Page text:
A bit of a fish out of water, Dayoung needs to do some serious damage to Quintum Mechanics' R&D and avoid getting arrested by the 1986 police. There might even be time for a spot of damsel-in-distress rescuing and some superheroics. I loved the end couple of pages where Dayoung gets her 1980s outfit on and really digs in to life in the virtual stone age.
The style of the book is incredibly kinetic and the artists have created the movements of Rocket Girl's jetpack beautifully, the lights of New York (both overground, underground, present and future) whizzing by in a blur- but I found the pace and the movement kind of made the story hard to follow. In places the panels kind of jump around all over the place, all different shapes, sizes and orders and I had to go back in several places and re-read parts.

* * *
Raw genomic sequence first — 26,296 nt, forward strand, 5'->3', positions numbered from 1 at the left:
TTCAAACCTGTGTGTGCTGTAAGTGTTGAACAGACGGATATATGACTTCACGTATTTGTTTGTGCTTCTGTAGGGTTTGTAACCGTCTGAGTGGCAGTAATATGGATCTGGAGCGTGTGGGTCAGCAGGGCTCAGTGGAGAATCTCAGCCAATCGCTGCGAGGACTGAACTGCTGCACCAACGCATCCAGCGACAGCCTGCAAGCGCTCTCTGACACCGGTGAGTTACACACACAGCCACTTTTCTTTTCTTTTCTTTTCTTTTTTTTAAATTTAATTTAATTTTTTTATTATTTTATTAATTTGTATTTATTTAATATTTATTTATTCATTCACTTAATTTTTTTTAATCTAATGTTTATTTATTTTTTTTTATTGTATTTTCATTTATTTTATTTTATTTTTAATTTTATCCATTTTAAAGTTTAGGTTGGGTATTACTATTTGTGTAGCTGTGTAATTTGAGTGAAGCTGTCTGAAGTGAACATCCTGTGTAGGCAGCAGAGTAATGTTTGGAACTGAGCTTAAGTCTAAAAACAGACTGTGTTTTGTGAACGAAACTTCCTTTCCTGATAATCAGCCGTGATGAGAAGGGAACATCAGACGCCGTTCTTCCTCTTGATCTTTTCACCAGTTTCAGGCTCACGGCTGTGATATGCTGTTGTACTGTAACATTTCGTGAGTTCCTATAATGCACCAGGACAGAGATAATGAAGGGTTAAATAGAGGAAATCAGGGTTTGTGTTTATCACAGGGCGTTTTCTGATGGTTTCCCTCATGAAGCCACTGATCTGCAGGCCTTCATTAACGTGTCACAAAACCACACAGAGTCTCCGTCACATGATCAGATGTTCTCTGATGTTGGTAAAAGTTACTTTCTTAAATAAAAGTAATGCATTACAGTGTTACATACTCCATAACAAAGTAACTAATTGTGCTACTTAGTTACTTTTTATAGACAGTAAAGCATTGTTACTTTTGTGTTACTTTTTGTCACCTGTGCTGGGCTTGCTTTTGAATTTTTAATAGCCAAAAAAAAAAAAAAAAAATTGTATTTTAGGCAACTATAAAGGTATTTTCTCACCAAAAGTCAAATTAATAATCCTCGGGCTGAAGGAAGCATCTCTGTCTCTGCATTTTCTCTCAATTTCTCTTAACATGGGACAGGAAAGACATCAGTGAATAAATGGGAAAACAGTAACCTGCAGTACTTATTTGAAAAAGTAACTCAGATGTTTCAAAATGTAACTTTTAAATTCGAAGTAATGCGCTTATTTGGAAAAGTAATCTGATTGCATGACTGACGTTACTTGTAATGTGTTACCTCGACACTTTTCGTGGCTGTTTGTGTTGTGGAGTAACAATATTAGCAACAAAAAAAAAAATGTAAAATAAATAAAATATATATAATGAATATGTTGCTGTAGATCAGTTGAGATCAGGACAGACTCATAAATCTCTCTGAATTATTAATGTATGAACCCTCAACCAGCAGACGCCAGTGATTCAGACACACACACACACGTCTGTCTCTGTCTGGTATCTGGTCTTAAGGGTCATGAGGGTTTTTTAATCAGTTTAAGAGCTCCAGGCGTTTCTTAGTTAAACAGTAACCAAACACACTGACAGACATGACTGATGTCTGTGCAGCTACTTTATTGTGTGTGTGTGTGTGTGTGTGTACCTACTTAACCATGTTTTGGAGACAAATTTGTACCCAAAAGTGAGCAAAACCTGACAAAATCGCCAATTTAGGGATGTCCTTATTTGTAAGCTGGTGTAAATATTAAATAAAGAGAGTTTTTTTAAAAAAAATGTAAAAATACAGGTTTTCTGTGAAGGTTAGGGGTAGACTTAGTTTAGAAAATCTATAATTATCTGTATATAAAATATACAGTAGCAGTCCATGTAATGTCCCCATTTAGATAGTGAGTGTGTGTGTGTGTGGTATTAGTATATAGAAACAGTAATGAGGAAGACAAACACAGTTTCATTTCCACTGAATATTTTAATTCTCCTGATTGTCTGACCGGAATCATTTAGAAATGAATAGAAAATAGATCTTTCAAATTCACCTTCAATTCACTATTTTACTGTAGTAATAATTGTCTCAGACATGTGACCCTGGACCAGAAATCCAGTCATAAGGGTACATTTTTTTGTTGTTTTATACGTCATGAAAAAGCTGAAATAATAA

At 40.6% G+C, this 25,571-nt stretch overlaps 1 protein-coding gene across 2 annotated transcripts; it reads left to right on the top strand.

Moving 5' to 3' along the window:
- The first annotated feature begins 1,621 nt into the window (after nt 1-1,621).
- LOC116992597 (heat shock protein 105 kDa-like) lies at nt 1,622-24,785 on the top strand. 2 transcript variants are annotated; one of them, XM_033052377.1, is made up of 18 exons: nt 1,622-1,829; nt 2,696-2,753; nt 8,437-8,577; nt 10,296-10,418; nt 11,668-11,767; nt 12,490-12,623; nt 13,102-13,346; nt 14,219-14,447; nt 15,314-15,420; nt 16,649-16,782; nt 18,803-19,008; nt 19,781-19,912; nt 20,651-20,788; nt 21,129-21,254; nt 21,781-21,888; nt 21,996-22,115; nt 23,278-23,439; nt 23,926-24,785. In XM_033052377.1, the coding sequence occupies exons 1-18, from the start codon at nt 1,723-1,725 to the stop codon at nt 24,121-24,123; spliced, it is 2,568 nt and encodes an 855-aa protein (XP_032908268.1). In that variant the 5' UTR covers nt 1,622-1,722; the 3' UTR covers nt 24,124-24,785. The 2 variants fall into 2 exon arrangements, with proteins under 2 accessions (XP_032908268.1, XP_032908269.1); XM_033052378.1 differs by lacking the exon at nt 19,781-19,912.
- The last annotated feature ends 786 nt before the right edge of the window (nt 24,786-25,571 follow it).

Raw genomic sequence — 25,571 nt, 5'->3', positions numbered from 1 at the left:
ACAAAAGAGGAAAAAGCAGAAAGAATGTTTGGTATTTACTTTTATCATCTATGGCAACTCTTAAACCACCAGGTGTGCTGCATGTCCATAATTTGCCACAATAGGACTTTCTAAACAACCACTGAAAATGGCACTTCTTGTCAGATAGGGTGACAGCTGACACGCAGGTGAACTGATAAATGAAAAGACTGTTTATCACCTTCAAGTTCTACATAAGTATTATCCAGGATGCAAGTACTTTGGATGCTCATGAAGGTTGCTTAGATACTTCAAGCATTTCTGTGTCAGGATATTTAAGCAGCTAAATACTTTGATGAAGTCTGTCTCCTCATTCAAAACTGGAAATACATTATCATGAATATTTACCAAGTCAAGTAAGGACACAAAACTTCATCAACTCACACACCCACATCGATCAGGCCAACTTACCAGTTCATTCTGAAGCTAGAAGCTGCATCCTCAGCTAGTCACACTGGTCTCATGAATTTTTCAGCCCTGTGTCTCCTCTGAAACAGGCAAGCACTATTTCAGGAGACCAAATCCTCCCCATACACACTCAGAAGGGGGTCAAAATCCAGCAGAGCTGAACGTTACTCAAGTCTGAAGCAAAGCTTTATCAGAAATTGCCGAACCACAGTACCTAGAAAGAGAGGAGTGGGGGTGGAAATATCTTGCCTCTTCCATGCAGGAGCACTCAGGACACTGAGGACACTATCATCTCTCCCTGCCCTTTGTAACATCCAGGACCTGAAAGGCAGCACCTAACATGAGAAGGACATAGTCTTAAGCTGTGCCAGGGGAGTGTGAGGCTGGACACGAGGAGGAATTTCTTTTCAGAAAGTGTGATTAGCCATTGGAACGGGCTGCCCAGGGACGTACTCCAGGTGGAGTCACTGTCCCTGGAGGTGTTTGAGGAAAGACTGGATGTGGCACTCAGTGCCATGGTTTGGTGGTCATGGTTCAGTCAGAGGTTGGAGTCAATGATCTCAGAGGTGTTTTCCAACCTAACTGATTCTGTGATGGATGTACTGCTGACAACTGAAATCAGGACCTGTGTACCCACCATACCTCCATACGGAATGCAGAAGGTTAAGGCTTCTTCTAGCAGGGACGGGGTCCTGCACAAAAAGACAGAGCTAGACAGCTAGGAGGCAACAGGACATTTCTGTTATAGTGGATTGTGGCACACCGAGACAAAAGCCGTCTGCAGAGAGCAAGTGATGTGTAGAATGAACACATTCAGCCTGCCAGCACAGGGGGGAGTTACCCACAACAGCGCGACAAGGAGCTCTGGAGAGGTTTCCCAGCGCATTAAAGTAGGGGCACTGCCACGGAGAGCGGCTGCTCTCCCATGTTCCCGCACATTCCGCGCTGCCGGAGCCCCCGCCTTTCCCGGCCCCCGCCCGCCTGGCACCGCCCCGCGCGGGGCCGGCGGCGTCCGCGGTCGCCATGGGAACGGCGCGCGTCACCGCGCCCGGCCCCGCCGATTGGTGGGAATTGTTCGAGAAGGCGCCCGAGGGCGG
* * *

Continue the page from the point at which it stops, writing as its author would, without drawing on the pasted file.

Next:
I found myself too noticing more and more the amount of open mouths in the artwork- and the more I noticed, the more I looked for, and the more I found, the more it irritated me. Totally irrationally, of course. Other than that, the artwork is gorgeous- moody blues and purples and I loved the contrast between 1986 and 2014 New York. Though 27 years have dramatically changed the appearance of the city, all its technology doesn't seem to have gone far to solving its social problems.